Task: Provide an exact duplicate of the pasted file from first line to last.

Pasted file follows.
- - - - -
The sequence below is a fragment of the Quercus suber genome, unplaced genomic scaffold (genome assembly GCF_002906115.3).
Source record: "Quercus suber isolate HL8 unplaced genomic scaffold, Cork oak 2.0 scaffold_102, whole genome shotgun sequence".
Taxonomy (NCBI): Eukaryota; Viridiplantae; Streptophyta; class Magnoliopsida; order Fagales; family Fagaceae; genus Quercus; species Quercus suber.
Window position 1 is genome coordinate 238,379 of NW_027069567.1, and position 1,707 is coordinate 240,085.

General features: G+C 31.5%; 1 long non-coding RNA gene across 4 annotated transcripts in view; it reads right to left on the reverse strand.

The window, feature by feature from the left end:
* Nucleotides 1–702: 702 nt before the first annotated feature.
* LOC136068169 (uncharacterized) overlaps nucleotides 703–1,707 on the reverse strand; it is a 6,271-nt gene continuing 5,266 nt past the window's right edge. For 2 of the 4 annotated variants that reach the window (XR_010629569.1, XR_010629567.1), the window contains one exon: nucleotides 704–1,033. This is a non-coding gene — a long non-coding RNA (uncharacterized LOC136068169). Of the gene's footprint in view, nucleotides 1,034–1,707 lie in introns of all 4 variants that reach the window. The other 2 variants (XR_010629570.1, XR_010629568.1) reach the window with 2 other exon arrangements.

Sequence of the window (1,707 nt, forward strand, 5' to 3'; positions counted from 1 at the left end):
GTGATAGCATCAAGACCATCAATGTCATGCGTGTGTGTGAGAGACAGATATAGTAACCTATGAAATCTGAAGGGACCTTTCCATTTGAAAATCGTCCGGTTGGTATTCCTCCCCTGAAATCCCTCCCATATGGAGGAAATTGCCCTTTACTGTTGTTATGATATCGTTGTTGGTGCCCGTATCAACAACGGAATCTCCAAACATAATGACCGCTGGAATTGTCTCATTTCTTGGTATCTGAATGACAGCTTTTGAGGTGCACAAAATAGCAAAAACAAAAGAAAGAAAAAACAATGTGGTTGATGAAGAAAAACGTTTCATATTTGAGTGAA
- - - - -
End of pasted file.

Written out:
The sequence below is a fragment of the Quercus suber genome, unplaced genomic scaffold (genome assembly GCF_002906115.3).
Source record: "Quercus suber isolate HL8 unplaced genomic scaffold, Cork oak 2.0 scaffold_102, whole genome shotgun sequence".
Taxonomy (NCBI): Eukaryota; Viridiplantae; Streptophyta; class Magnoliopsida; order Fagales; family Fagaceae; genus Quercus; species Quercus suber.
Window position 1 is genome coordinate 238,379 of NW_027069567.1, and position 1,707 is coordinate 240,085.

General features: G+C 31.5%; 1 long non-coding RNA gene across 4 annotated transcripts in view; it reads right to left on the reverse strand.

The window, feature by feature from the left end:
* Nucleotides 1–702: 702 nt before the first annotated feature.
* LOC136068169 (uncharacterized) overlaps nucleotides 703–1,707 on the reverse strand; it is a 6,271-nt gene continuing 5,266 nt past the window's right edge. For 2 of the 4 annotated variants that reach the window (XR_010629569.1, XR_010629567.1), the window contains one exon: nucleotides 704–1,033. This is a non-coding gene — a long non-coding RNA (uncharacterized LOC136068169). Of the gene's footprint in view, nucleotides 1,034–1,707 lie in introns of all 4 variants that reach the window. The other 2 variants (XR_010629570.1, XR_010629568.1) reach the window with 2 other exon arrangements.

Sequence of the window (1,707 nt, forward strand, 5' to 3'; positions counted from 1 at the left end):
GTGATAGCATCAAGACCATCAATGTCATGCGTGTGTGTGAGAGACAGATATAGTAACCTATGAAATCTGAAGGGACCTTTCCATTTGAAAATCGTCCGGTTGGTATTCCTCCCCTGAAATCCCTCCCATATGGAGGAAATTGCCCTTTACTGTTGTTATGATATCGTTGTTGGTGCCCGTATCAACAACGGAATCTCCAAACATAATGACCGCTGGAATTGTCTCATTTCTTGGTATCTGAATGACAGCTTTTGAGGTGCACAAAATAGCAAAAACAAAAGAAAGAAAAAACAATGTGGTTGATGAAGAAAAACGTTTCATATTTGAGTGAA